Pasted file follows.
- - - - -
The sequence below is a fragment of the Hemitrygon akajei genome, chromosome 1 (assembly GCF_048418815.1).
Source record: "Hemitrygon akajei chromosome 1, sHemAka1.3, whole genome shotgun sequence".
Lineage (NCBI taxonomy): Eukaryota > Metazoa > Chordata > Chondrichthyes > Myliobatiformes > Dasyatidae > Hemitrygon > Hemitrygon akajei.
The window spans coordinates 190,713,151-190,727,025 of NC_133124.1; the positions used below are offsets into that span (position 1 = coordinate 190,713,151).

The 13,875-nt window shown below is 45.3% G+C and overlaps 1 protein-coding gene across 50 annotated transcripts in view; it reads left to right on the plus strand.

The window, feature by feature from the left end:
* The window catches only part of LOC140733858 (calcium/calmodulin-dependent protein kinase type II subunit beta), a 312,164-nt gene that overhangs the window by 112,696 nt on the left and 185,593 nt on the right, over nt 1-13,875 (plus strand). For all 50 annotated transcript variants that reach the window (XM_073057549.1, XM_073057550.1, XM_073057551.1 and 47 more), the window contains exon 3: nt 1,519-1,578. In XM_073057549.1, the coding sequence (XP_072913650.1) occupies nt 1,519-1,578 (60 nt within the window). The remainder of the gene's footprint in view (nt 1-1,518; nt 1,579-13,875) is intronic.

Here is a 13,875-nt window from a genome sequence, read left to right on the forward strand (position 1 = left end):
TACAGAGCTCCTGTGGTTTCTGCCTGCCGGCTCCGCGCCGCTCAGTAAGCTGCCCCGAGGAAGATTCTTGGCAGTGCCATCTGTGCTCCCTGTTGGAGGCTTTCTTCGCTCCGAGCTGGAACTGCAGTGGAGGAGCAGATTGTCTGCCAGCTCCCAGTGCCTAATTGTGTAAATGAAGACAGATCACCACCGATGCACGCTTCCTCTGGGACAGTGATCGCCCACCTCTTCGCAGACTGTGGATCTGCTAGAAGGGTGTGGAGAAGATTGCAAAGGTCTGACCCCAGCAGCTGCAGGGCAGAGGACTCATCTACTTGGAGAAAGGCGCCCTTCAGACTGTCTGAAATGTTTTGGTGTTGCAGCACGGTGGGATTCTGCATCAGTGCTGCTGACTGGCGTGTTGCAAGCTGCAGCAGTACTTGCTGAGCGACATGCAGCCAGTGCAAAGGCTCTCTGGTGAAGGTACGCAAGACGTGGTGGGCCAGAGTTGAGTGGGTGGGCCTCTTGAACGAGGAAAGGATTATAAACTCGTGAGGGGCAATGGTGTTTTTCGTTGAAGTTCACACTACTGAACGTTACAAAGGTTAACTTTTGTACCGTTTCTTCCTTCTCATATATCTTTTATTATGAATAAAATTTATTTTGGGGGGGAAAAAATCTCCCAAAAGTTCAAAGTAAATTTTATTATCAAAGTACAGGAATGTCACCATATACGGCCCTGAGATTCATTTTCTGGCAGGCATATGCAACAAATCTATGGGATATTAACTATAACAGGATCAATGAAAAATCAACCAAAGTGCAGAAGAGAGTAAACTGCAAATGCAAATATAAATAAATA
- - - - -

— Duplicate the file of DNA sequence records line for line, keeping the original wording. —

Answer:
The sequence below is a fragment of the Hemitrygon akajei genome, chromosome 1 (assembly GCF_048418815.1).
Source record: "Hemitrygon akajei chromosome 1, sHemAka1.3, whole genome shotgun sequence".
Lineage (NCBI taxonomy): Eukaryota > Metazoa > Chordata > Chondrichthyes > Myliobatiformes > Dasyatidae > Hemitrygon > Hemitrygon akajei.
The window spans coordinates 190,713,151-190,727,025 of NC_133124.1; the positions used below are offsets into that span (position 1 = coordinate 190,713,151).

The 13,875-nt window shown below is 45.3% G+C and overlaps 1 protein-coding gene across 50 annotated transcripts in view; it reads left to right on the plus strand.

The window, feature by feature from the left end:
* The window catches only part of LOC140733858 (calcium/calmodulin-dependent protein kinase type II subunit beta), a 312,164-nt gene that overhangs the window by 112,696 nt on the left and 185,593 nt on the right, over nt 1-13,875 (plus strand). For all 50 annotated transcript variants that reach the window (XM_073057549.1, XM_073057550.1, XM_073057551.1 and 47 more), the window contains exon 3: nt 1,519-1,578. In XM_073057549.1, the coding sequence (XP_072913650.1) occupies nt 1,519-1,578 (60 nt within the window). The remainder of the gene's footprint in view (nt 1-1,518; nt 1,579-13,875) is intronic.

Here is a 13,875-nt window from a genome sequence, read left to right on the forward strand (position 1 = left end):
TACAGAGCTCCTGTGGTTTCTGCCTGCCGGCTCCGCGCCGCTCAGTAAGCTGCCCCGAGGAAGATTCTTGGCAGTGCCATCTGTGCTCCCTGTTGGAGGCTTTCTTCGCTCCGAGCTGGAACTGCAGTGGAGGAGCAGATTGTCTGCCAGCTCCCAGTGCCTAATTGTGTAAATGAAGACAGATCACCACCGATGCACGCTTCCTCTGGGACAGTGATCGCCCACCTCTTCGCAGACTGTGGATCTGCTAGAAGGGTGTGGAGAAGATTGCAAAGGTCTGACCCCAGCAGCTGCAGGGCAGAGGACTCATCTACTTGGAGAAAGGCGCCCTTCAGACTGTCTGAAATGTTTTGGTGTTGCAGCACGGTGGGATTCTGCATCAGTGCTGCTGACTGGCGTGTTGCAAGCTGCAGCAGTACTTGCTGAGCGACATGCAGCCAGTGCAAAGGCTCTCTGGTGAAGGTACGCAAGACGTGGTGGGCCAGAGTTGAGTGGGTGGGCCTCTTGAACGAGGAAAGGATTATAAACTCGTGAGGGGCAATGGTGTTTTTCGTTGAAGTTCACACTACTGAACGTTACAAAGGTTAACTTTTGTACCGTTTCTTCCTTCTCATATATCTTTTATTATGAATAAAATTTATTTTGGGGGGGAAAAAATCTCCCAAAAGTTCAAAGTAAATTTTATTATCAAAGTACAGGAATGTCACCATATACGGCCCTGAGATTCATTTTCTGGCAGGCATATGCAACAAATCTATGGGATATTAACTATAACAGGATCAATGAAAAATCAACCAAAGTGCAGAAGAGAGTAAACTGCAAATGCAAATATAAATAAATA